Faced with more than a $1 billion budget deficit Gov. Mark Gordon announced on Wednesday his plan for a 10 percent cut to various state agencies, boards and commissions. With the Wyoming Department of Family Services included in these reductions, the juvenile justice system in Wyoming will have to adapt.
Of the $250 million in cuts that agencies are facing, the Department of Family Services (DFS) will see a $13 million reduction in its budget, resulting in approximately a 4 percent cut. Albany County Attorney Peggy Trent said this will certainly impact youth in the juvenile justice system - and she didn't learn about the cuts until she was forwarded an email from DFS on Wednesday afternoon.
"I am beyond stunned that people would just do it this way without talking to us," said Trent. "Not once did someone pick up the phone to discuss what would be cut from each individual department."
Trent is particularly concerned that as a result of state budget reductions, DFS is eliminating the Community Juvenile Service Boards. "This is probably the best piece of legislation I have seen that came out of the State of Wyoming for children and local communities," said Trent. "And they cut the funding to that programming."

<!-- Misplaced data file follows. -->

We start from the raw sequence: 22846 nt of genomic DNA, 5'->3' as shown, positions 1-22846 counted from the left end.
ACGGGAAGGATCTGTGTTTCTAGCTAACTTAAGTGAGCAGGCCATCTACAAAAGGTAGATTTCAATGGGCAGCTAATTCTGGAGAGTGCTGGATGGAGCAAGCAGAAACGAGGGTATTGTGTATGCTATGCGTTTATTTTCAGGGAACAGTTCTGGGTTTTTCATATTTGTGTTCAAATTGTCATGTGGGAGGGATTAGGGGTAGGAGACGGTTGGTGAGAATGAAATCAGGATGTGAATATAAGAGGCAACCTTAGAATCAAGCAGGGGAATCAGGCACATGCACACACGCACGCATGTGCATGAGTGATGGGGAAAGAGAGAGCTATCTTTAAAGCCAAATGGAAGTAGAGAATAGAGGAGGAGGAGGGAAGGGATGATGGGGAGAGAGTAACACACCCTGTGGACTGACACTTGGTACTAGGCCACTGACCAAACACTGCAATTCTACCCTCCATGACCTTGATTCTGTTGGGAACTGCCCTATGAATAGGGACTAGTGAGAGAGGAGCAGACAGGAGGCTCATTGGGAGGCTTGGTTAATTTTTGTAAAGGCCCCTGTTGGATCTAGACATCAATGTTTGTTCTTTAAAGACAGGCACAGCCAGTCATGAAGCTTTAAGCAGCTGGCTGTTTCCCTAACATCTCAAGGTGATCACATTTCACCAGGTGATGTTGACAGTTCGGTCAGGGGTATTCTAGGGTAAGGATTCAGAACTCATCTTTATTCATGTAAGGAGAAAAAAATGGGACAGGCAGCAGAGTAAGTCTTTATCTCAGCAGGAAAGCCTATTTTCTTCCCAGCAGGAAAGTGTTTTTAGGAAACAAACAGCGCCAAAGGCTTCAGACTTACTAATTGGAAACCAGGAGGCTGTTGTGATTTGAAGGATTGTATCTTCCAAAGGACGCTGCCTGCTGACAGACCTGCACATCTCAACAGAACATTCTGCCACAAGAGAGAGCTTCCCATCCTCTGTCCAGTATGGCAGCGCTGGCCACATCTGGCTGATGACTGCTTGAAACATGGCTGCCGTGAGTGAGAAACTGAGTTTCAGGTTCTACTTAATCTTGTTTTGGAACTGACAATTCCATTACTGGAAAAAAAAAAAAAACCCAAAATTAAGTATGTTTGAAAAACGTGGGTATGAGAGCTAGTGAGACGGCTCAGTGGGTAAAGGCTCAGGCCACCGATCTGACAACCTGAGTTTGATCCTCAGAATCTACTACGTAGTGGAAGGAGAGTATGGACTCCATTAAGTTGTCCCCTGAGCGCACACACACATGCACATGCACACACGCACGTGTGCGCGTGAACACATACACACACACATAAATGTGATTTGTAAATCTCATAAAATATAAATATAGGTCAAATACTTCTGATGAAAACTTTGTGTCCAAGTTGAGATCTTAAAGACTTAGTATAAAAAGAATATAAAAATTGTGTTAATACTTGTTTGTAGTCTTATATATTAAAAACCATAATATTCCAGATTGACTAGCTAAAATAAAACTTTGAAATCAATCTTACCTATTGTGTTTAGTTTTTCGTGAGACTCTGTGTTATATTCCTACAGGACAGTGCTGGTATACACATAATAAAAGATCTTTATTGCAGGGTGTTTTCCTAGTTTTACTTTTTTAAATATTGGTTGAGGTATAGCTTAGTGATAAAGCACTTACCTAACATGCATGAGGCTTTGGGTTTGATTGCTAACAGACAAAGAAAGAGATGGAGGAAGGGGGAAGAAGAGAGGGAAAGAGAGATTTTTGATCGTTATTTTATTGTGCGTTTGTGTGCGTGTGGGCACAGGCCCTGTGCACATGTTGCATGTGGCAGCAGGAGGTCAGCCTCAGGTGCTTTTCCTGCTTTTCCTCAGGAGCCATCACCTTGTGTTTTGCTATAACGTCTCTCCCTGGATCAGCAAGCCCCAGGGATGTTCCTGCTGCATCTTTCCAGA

The county-based boards focus on providing prevention and diversion programs to reduce juvenile incarceration. Trent said she's concerned that without funding for the boards that communities will struggle to support at-risk youth.
The cuts will also impact facilities like the Wyoming Girls' and Boys' Schools, which house and treat juvenile delinquents. Together, the two facilities will lose five positions, more than a fourth of the total positions lost in the Department of Family Services. Combined, the two schools will also sustain an almost $500,000 budget decrease originally allotted for supportive services which include food, utilities, and supplies.
Chris Jones, the Superintendent of the Wyoming Girls' School, was ready for the change. In contrast to the Albany County Attorney Trent's circumstances, Jones said she's been able to assist in guiding decisions for where cuts will be made.
"It's been a very interactive process with the entire agency really looking at what proposed cuts might be and how that will affect operations," said Jones. "We were aware, in June, of what those proposals would be. We were planning on it for a number of weeks."
Jones said the Girls' School is prepared to continue operations as normal. "In looking at being frugal, it's providing similar services - just doing it in a different way. So we're looking at ways to provide similar services so that the girls don't really feel the impact."